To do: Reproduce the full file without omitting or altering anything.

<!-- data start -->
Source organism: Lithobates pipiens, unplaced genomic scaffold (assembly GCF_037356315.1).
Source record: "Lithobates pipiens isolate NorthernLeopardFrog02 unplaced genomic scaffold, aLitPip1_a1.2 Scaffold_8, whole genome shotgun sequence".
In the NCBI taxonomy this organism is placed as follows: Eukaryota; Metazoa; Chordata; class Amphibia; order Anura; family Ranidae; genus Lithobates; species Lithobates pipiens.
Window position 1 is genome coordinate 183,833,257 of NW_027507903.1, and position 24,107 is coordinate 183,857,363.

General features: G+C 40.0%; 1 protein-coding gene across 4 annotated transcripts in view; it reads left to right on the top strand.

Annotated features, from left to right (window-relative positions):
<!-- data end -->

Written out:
Source organism: Lithobates pipiens, unplaced genomic scaffold (assembly GCF_037356315.1).
Source record: "Lithobates pipiens isolate NorthernLeopardFrog02 unplaced genomic scaffold, aLitPip1_a1.2 Scaffold_8, whole genome shotgun sequence".
In the NCBI taxonomy this organism is placed as follows: Eukaryota; Metazoa; Chordata; class Amphibia; order Anura; family Ranidae; genus Lithobates; species Lithobates pipiens.
Window position 1 is genome coordinate 183,833,257 of NW_027507903.1, and position 24,107 is coordinate 183,857,363.

General features: G+C 40.0%; 1 protein-coding gene across 4 annotated transcripts in view; it reads left to right on the top strand.

Annotated features, from left to right (window-relative positions):